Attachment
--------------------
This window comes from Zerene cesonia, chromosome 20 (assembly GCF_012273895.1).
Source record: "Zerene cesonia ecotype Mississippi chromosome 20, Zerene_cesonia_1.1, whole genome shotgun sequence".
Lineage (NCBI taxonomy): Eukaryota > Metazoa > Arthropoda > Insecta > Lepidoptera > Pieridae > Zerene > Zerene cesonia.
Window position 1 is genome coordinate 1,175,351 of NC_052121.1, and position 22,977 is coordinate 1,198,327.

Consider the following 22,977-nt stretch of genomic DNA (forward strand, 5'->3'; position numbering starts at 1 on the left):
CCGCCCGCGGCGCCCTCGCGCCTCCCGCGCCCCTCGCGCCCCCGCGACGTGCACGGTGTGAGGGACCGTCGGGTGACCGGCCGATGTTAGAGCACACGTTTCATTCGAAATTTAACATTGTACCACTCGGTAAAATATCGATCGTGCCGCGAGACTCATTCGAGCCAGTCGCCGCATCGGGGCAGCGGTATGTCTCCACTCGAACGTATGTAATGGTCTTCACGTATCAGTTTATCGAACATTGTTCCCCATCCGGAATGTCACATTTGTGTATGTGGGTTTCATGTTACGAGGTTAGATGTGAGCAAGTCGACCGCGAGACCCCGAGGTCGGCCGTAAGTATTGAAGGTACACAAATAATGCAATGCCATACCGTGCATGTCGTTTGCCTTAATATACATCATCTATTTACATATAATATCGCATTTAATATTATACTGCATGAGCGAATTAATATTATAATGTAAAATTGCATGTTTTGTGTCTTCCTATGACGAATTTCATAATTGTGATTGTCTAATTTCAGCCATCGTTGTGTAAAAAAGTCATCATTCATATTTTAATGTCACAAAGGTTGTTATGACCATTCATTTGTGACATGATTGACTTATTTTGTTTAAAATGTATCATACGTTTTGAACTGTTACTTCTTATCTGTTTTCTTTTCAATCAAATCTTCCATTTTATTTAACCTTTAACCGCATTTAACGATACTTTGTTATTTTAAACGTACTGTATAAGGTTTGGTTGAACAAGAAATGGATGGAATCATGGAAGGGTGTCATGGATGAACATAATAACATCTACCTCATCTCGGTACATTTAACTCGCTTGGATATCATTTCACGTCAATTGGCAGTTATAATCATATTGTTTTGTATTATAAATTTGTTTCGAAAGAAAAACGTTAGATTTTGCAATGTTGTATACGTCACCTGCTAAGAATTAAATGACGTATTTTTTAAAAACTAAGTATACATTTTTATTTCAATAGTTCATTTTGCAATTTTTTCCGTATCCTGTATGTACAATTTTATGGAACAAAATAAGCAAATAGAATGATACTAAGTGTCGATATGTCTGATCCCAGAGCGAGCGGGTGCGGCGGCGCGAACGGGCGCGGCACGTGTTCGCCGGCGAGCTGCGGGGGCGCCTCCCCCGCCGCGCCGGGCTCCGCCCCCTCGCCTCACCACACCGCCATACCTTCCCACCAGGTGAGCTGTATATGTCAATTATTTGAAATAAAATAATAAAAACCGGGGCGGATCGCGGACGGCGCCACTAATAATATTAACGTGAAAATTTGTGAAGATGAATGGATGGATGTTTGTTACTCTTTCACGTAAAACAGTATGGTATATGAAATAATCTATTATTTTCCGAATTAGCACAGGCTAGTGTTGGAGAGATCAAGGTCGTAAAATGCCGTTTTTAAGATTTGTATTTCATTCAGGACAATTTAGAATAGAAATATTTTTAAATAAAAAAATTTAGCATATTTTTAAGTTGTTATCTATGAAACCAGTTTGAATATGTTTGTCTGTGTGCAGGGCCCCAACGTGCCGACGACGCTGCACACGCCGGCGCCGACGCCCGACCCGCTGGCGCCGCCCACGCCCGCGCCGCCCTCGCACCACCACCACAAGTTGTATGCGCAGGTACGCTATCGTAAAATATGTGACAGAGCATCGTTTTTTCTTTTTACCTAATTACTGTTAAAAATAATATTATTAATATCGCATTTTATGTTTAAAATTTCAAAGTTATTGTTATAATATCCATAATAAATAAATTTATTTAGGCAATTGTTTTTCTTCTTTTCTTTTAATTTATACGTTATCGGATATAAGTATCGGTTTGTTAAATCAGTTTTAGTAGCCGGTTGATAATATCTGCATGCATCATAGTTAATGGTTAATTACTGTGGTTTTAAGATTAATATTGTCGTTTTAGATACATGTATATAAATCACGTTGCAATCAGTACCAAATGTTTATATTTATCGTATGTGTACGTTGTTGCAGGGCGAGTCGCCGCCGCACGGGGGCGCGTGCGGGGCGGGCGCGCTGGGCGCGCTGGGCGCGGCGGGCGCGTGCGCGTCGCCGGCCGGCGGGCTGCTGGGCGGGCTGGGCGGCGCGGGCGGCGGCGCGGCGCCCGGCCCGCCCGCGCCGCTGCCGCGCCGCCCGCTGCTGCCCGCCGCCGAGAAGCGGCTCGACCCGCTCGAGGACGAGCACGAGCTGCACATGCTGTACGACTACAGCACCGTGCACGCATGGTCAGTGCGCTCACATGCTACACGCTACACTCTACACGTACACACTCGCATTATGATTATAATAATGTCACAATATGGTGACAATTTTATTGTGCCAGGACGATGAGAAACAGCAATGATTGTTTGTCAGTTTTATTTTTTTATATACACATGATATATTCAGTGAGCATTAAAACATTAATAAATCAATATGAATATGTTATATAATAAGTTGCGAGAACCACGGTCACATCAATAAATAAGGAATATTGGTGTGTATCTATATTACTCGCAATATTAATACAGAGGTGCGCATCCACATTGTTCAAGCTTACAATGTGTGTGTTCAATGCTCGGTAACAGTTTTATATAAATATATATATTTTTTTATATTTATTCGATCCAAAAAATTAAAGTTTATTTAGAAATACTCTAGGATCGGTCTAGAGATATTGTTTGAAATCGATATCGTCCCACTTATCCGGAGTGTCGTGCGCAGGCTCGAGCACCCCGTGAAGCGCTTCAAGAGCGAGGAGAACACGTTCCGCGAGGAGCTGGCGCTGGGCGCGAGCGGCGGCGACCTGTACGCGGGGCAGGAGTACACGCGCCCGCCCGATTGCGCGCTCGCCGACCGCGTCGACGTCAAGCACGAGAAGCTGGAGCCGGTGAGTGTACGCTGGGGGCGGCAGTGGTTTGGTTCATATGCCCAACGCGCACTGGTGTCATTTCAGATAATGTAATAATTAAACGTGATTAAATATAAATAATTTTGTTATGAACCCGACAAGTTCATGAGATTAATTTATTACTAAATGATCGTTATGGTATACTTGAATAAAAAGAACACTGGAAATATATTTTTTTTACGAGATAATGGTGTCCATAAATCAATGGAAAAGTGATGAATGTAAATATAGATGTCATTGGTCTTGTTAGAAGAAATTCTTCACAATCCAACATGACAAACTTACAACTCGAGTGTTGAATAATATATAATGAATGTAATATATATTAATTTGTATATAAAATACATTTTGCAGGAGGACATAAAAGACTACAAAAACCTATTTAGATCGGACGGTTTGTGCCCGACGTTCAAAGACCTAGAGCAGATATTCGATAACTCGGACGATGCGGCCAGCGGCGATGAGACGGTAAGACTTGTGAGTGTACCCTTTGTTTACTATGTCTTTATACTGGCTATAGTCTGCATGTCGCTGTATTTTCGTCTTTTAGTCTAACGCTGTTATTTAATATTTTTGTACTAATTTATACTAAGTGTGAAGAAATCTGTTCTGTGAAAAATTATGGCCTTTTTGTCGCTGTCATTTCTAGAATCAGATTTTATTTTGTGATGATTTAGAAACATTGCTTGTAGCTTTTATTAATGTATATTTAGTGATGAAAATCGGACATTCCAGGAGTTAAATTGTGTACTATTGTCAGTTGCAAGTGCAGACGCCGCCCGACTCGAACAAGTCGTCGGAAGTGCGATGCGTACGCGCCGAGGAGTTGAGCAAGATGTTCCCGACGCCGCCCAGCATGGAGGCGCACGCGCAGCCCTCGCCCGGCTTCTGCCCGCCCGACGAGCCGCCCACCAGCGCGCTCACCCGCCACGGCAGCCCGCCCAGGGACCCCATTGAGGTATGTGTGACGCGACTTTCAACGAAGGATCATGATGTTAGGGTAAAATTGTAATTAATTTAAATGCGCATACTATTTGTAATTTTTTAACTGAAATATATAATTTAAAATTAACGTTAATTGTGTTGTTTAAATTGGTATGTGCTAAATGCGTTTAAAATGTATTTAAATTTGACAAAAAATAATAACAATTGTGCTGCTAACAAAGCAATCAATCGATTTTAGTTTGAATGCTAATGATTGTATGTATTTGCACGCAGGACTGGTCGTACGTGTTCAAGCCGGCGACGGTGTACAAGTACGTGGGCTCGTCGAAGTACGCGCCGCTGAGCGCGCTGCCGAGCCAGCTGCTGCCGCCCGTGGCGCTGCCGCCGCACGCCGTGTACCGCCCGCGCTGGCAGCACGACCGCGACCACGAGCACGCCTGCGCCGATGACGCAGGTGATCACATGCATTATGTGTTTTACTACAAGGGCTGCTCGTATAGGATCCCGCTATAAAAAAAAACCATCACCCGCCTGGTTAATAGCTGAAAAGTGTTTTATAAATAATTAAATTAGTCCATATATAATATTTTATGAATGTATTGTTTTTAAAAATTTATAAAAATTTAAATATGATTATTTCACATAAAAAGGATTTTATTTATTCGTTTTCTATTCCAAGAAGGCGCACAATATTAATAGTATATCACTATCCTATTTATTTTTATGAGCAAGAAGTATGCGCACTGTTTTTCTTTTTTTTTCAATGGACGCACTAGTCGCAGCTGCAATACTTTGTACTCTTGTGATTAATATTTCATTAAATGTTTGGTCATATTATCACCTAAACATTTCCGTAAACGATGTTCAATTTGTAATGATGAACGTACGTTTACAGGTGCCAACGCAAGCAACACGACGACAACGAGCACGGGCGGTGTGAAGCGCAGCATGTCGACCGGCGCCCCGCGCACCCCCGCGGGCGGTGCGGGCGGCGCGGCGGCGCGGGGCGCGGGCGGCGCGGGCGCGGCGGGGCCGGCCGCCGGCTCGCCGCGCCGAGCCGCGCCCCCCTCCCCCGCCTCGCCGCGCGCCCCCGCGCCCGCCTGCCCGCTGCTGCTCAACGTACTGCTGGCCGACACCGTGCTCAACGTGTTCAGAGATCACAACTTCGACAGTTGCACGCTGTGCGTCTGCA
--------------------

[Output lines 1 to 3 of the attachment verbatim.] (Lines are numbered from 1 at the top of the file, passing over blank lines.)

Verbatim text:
This window comes from Zerene cesonia, chromosome 20 (assembly GCF_012273895.1).
Source record: "Zerene cesonia ecotype Mississippi chromosome 20, Zerene_cesonia_1.1, whole genome shotgun sequence".
Lineage (NCBI taxonomy): Eukaryota > Metazoa > Arthropoda > Insecta > Lepidoptera > Pieridae > Zerene > Zerene cesonia.